Roger Waters lends private jet to reunite mother with kidnapped children

The Pink Floyd frontman works with human rights lawyer to mount rescue mission

Roger Waters, Classic Rock, Pink Floyd, Newport Folk Festival 2016

Roger Waters gave new meaning to “The Hero’s Return” by saving the day for an entire Trinidad family. According to The Independent, the former Pink Floyd singer-songwriter used his private jet to reunite a mother with her kidnapped children.

As the publication reports, the two children — Ayyub, 7, and Mahmud, 11 — were estranged from their mother, Felicia Ferreira, in 2014 after being taken to Syria by their father, an Isis fighter who reportedly died in 2017. Once the two children were abandoned by his widowed Belgian wife, they were then taken to a refugee camp located in northern Syria by the Kurdish-led Syrian Democratic Forces.

Waters became aware of the situation through a friend and human rights lawyer Clive Stafford-Smith.

“I’ve known Clive for a number of years and I’ve followed his human rights work pretty closely,” Waters explained to Channel 4 News (via The Independent). “We had some lunch and he told me about the predicament of Mahmud and Ayyub and Felicia, and it moved me deeply. And so I said, ‘I wanna help – is there anything I can do?'”

Both Stafford-Smith and Waters then used the singer’s private plane to reunite the family after failing to elicit any response from either the government of Trinidad, Tobago, or UK authorities. Eventually, Waters was able to persuade the Trinidadian government to secure travel documents for the two boys, who are currently in London before traveling back home to Trinidad.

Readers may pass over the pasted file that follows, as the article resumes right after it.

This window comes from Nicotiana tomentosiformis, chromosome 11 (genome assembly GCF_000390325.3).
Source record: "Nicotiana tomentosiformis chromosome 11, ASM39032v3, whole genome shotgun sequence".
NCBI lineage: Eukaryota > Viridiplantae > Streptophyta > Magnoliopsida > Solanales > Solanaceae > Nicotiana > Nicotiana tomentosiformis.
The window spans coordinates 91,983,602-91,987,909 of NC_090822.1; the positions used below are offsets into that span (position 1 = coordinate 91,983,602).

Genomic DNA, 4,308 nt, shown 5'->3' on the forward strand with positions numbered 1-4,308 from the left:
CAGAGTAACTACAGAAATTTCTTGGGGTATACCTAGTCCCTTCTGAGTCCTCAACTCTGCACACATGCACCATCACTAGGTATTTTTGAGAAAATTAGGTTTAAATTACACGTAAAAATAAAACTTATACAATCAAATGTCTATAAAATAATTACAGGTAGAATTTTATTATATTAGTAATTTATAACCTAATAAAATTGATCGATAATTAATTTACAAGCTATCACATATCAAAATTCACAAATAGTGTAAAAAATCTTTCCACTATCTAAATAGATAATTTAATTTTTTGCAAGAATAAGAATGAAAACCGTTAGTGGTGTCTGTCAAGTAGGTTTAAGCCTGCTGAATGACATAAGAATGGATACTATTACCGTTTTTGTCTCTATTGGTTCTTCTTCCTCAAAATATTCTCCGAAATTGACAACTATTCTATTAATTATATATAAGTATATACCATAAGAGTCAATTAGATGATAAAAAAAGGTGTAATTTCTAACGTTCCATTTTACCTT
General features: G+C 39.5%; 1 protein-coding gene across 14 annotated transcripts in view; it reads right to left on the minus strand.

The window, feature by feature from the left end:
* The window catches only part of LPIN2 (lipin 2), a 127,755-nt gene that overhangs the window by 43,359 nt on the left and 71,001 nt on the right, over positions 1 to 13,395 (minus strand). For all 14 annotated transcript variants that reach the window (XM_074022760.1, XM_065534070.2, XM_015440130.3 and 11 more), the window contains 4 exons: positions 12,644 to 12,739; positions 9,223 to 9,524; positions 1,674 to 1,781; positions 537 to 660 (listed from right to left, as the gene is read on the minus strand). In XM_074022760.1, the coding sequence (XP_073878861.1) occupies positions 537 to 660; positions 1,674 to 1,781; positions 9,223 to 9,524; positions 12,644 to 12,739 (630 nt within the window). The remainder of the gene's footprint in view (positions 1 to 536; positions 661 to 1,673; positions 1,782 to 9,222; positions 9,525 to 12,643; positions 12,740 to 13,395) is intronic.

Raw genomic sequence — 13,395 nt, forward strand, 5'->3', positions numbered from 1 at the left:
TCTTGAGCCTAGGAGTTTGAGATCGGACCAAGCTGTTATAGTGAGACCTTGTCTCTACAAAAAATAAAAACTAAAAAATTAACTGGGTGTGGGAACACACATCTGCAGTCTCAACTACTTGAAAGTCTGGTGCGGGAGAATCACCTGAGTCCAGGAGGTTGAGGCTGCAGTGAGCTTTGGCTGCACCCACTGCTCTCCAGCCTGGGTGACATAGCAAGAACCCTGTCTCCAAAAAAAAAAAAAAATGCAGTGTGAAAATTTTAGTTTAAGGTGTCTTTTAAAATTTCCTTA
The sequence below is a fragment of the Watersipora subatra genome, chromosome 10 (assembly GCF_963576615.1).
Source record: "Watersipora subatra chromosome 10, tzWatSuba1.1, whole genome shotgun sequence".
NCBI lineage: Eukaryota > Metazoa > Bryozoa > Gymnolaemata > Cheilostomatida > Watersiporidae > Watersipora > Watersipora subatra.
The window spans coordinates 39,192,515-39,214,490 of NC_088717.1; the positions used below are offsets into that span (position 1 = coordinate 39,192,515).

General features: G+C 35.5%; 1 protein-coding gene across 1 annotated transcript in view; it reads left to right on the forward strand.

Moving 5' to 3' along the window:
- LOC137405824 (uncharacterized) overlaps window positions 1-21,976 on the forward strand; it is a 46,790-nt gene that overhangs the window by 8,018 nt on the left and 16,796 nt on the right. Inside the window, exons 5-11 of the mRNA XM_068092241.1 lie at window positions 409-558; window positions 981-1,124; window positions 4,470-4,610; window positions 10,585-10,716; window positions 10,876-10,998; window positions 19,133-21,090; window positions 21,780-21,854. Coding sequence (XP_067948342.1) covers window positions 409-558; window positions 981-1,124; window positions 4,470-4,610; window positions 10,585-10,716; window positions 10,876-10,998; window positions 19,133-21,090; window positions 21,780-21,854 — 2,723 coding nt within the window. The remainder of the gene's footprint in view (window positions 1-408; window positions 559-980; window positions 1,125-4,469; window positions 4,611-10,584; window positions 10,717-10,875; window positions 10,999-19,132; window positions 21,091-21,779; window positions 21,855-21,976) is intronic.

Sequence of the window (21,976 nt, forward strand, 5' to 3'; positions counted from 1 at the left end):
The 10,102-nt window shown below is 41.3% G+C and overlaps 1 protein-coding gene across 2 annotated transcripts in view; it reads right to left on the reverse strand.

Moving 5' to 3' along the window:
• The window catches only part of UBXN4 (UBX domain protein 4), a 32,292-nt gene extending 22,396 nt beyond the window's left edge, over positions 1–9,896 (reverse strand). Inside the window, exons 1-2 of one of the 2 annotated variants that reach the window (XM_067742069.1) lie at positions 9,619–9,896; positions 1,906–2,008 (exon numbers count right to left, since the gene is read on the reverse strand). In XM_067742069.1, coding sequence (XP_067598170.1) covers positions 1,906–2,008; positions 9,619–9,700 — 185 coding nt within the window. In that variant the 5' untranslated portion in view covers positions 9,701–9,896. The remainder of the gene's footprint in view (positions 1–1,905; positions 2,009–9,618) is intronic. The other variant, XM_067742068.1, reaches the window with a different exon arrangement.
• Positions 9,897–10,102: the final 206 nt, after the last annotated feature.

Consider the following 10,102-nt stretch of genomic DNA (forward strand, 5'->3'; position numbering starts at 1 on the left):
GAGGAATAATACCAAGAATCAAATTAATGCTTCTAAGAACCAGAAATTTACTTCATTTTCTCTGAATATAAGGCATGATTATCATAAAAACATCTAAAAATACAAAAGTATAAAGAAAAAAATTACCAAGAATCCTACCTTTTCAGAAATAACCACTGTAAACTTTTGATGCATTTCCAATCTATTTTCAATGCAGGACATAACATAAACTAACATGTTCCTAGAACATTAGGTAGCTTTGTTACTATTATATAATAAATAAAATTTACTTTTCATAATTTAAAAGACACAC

(Read: Roger Waters Considers Performing Pink Floyd’s The Wall on US-Mexico Border)

“Roger paid for a bunch of this stuff,” Stafford-Smith also told Channel 4. “He didn’t just do that, he came with us, and I have to say I have great gratitude to Roger, also a bunch of other people. We made a good team, beating up on people who didn’t want to get it done.”

“It’s the first time, but I hope it won’t be the last,” Waters told the BBC, adding, “I’m privileged enough to at this point… to have the time because I’ve just finished a two-year tour and suddenly I’ve got some time to stop for a bit, so to be able to use some of the time getting these two kids out is great. But also it gives me some sort of a platform to say, what about all of the others? Why aren’t we doing anything?”

Stafford-Smith contends that the same Kurdish forces are still holding on to more than 1,200 foreign children and that most of the surrounding governments have ignored calls to take the children back.

“These are children we have to look after, and the countries their parents come from should be the countries that are looking after them,” Waters argued to the BBC. “And also we need to provide some sort of a legal framework to deal with the ones in the detainment camps who are committed Isis followers because I’m not suggesting they should all be repatriated without any attention to the legal requirements.”

In recent years, Waters has been incredibly vocal about the political situation in the Middle East. He’s also drawn criticism for his views on Israel, namely his opposition towards artists who agree to support and perform within the country.

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